As we have detailed before, Christian Bruckner and his company, Project Management Corporation, sued the federal government in Florida claiming that the Infrastructure Investment and Jobs Act’s earmarked 10%—of its transportation funds for socially and economically disadvantaged and women-owned contractors—violated the Constitution by discriminating against Bruckner, a white immigrant who is ineligible for a presumption of social and/or economic disadvantage.

On Monday, April 3, 2023, the federal district court dismissed Bruckner’s lawsuit because he failed to identify any specific contract he intended to bid on that would be subject to race- or sex-based criteria due to the Infrastructure Investment and Jobs Act. The district court found that while a recognized injury for purposes of standing is the inability to compete on an equal footing in the context of government contracting, Bruckner still needed to allege that he intended to bid on a specific contract that would be subject to race- or sex-based criteria. Absent such an allegation, Bruckner’s complaint fails to allege that he will be denied equal treatment and thus his suit would be dismissed for lack of standing.

The court’s decision was based in large part on the fact that not all projects funded under the Infrastructure Investment and Jobs Act will be awarded based on, in whole or in part, race- or sex-based criteria. The district court noted that some projects funded by the Infrastructure Investment and Jobs Act used race-neutral means to award contracts to economically and socially disadvantaged small businesses and that Bruckner would not suffer any injury if he only bid on such contracts. Therefore, according to the district court, Bruckner had to identify in his complaint contracts that he intended to bid on that would be awarded based on race- or sex-based criteria, and his failure to do so meant he did not have standing:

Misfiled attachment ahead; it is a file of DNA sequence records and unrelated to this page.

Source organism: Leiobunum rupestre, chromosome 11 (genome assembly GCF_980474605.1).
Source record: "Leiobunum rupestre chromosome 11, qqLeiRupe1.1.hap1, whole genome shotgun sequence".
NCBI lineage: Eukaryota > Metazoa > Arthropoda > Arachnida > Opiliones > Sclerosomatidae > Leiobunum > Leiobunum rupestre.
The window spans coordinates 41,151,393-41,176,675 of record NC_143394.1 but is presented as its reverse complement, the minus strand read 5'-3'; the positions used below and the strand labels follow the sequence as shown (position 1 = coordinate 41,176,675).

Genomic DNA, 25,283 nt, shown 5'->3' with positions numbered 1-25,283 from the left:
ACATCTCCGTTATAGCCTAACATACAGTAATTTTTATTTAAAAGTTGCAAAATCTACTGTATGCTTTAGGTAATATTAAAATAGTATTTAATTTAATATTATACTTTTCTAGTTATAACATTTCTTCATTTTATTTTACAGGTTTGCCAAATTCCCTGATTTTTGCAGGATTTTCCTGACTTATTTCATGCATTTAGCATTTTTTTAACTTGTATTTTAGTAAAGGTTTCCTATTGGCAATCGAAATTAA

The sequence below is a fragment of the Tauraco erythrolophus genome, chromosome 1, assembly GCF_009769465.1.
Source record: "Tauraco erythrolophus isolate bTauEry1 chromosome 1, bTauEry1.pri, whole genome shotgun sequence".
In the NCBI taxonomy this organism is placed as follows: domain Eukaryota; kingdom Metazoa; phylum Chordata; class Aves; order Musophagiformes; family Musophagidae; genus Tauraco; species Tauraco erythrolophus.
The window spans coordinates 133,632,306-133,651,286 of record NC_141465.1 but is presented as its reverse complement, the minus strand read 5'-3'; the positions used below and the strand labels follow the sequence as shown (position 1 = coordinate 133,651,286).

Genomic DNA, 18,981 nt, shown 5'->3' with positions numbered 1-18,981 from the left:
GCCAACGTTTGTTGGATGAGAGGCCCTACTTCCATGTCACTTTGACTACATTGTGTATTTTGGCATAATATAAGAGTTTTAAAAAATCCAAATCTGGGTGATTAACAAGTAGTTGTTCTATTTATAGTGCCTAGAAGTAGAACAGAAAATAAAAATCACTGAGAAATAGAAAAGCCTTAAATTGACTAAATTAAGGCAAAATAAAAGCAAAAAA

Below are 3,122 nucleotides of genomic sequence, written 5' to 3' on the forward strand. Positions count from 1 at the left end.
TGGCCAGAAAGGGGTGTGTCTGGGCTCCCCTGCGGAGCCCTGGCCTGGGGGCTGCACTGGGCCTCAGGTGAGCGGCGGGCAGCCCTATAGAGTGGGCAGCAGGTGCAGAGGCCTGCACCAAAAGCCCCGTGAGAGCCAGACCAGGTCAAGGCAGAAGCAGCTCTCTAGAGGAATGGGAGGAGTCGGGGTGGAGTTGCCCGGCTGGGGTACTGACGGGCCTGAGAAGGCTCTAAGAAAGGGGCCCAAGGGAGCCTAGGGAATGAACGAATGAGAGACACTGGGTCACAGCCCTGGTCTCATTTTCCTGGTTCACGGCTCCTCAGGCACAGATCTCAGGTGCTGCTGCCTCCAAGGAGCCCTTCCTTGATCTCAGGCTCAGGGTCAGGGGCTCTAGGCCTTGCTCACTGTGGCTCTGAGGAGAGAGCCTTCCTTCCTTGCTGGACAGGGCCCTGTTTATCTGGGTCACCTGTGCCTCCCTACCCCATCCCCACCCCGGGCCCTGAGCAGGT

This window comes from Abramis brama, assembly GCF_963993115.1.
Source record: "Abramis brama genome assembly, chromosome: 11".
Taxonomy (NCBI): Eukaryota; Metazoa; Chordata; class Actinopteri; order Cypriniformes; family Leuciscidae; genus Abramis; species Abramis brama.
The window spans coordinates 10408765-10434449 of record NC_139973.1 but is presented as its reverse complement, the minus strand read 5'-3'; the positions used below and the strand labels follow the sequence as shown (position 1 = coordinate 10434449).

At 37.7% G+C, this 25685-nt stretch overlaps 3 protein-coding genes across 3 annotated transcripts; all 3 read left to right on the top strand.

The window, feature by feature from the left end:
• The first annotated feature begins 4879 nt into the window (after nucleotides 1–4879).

In this case, because States and localities sometimes award contracts without considering the contractor’s race or gender, the Plaintiffs fail to allege an injury in fact. To be sure-contrary to Defendants’ arguments-the Plaintiffs need not allege that they applied for a government contract and were denied the contract on account of Bruckner’s race or sex. But as the Plaintiffs acknowledged at the preliminary injunction hearing, a party does not suffer an injury if he is only ready and able to bid on contracts that do not use discriminatory means. And because the Plaintiffs fail to demonstrate that they are ready and able to bid on an identified contract, or set of contracts, that use discriminatory means, they only allege the possibility of future harm, not an actual or imminent one. That will not suffice for purposes of Article III standing.

The district court accordingly dismissed Bruckner’s lawsuit without prejudice and denied his motion for a preliminary injunction as moot.

However, the district court did note that “the Plaintiffs raise compelling merits arguments based on the preliminary-injunction-stage record.” Moreover, Bruckner’s suit was dismissed without prejudice. That means Bruckner will have the opportunity to refile his complaint, this time potentially with sufficient allegations to establish standing such that his substantive claims will have to be addressed. Alternatively, Bruckner may appeal the district court’s decision to the 11th Circuit Court of Appeals. We will continue to monitor this case.

This article summarizes aspects of the law. It does not constitute legal advice, nor does it create an attorney-client relationship. For legal advice for your situation, you should contact an attorney.

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